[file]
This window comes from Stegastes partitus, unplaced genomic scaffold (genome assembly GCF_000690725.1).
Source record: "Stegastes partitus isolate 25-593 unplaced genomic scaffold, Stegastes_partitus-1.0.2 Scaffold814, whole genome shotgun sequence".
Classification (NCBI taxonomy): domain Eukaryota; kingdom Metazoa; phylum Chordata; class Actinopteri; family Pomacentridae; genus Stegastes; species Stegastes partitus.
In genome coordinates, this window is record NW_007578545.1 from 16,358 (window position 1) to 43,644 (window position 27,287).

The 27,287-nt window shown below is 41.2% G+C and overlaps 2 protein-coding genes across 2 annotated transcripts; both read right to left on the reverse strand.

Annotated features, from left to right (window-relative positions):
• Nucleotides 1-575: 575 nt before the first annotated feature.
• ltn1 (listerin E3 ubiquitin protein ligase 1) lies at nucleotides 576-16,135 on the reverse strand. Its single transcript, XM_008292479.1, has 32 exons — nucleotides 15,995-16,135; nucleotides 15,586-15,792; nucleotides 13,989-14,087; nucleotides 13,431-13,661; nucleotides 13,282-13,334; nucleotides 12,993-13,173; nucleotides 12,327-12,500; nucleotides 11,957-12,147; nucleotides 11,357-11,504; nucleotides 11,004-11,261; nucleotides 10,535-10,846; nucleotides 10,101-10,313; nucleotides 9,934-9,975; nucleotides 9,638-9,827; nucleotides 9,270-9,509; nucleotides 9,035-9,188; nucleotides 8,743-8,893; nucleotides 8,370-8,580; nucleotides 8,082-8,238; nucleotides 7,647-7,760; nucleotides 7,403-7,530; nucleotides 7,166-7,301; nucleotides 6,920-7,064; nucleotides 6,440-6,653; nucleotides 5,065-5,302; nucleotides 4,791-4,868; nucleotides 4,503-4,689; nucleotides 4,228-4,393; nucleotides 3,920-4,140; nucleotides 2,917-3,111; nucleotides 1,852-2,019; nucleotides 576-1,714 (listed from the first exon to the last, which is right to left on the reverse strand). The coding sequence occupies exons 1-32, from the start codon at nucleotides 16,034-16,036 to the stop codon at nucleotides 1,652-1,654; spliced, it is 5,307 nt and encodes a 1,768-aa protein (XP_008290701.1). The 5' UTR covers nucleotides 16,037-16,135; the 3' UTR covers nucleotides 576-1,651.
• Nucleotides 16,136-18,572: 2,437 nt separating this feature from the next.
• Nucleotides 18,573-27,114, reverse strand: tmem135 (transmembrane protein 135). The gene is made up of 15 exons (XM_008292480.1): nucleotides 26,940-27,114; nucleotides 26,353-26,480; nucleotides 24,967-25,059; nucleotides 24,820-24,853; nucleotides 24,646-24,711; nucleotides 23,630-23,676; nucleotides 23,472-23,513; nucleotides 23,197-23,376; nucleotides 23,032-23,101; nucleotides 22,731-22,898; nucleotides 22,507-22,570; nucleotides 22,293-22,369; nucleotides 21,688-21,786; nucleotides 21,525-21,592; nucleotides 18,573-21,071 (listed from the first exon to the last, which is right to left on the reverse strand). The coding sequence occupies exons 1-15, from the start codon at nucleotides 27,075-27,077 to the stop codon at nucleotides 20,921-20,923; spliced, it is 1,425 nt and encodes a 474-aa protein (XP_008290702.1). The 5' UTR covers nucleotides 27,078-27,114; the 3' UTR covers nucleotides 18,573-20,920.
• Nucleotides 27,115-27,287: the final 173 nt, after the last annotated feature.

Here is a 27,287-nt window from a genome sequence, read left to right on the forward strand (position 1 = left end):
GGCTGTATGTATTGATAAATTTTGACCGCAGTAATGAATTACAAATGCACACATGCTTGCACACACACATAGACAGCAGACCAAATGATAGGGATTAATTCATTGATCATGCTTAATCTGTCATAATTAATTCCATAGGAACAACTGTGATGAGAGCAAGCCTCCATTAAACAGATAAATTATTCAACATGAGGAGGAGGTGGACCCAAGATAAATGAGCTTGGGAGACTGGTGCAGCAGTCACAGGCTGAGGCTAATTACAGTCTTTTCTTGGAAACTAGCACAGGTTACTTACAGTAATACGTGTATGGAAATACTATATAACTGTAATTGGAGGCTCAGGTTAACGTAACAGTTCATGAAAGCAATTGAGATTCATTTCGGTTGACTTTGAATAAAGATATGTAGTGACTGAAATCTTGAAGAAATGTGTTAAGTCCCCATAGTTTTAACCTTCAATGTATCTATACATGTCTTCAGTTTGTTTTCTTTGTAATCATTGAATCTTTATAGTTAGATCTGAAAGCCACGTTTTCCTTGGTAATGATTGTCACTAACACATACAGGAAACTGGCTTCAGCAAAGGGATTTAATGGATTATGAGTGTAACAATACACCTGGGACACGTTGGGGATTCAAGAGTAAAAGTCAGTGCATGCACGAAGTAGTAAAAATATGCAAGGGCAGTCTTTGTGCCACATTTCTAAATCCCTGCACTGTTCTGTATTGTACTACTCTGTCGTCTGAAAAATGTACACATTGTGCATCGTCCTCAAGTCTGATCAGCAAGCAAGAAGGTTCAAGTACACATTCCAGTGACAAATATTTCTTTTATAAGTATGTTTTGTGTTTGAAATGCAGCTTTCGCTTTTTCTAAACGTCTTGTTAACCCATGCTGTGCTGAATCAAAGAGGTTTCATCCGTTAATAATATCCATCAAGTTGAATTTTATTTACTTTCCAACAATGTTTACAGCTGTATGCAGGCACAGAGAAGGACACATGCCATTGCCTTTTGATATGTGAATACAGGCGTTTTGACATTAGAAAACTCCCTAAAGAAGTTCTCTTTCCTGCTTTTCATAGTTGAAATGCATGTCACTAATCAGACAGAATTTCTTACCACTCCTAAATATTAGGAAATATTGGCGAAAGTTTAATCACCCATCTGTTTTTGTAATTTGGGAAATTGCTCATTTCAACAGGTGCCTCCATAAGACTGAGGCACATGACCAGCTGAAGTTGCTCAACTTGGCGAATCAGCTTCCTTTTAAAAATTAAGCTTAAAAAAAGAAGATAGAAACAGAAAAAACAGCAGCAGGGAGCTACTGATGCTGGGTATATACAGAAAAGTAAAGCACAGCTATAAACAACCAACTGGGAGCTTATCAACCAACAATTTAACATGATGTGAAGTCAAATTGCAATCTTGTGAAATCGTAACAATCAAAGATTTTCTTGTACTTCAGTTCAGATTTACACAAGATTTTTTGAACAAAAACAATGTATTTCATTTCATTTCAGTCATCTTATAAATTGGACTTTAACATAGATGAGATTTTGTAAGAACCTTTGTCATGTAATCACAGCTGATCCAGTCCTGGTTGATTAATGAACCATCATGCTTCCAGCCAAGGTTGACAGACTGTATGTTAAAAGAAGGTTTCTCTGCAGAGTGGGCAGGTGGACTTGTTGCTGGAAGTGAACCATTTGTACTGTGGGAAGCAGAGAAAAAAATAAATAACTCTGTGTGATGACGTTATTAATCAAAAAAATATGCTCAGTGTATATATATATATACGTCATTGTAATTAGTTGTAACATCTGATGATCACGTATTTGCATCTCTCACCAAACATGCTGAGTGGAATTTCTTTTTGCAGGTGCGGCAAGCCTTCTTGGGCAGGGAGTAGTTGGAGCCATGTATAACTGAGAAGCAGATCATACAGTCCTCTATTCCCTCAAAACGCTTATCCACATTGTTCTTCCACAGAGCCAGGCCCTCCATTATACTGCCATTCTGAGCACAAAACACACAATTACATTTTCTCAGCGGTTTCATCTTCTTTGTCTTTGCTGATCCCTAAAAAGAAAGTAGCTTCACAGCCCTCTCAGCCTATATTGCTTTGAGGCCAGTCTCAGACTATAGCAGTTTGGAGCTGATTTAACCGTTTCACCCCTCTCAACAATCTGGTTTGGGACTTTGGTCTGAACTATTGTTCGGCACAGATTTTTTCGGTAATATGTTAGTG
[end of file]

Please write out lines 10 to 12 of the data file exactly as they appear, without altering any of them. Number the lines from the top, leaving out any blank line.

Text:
• Nucleotides 18,573-27,114, reverse strand: tmem135 (transmembrane protein 135). The gene is made up of 15 exons (XM_008292480.1): nucleotides 26,940-27,114; nucleotides 26,353-26,480; nucleotides 24,967-25,059; nucleotides 24,820-24,853; nucleotides 24,646-24,711; nucleotides 23,630-23,676; nucleotides 23,472-23,513; nucleotides 23,197-23,376; nucleotides 23,032-23,101; nucleotides 22,731-22,898; nucleotides 22,507-22,570; nucleotides 22,293-22,369; nucleotides 21,688-21,786; nucleotides 21,525-21,592; nucleotides 18,573-21,071 (listed from the first exon to the last, which is right to left on the reverse strand). The coding sequence occupies exons 1-15, from the start codon at nucleotides 27,075-27,077 to the stop codon at nucleotides 20,921-20,923; spliced, it is 1,425 nt and encodes a 474-aa protein (XP_008290702.1). The 5' UTR covers nucleotides 27,078-27,114; the 3' UTR covers nucleotides 18,573-20,920.
• Nucleotides 27,115-27,287: the final 173 nt, after the last annotated feature.

Here is a 27,287-nt window from a genome sequence, read left to right on the forward strand (position 1 = left end):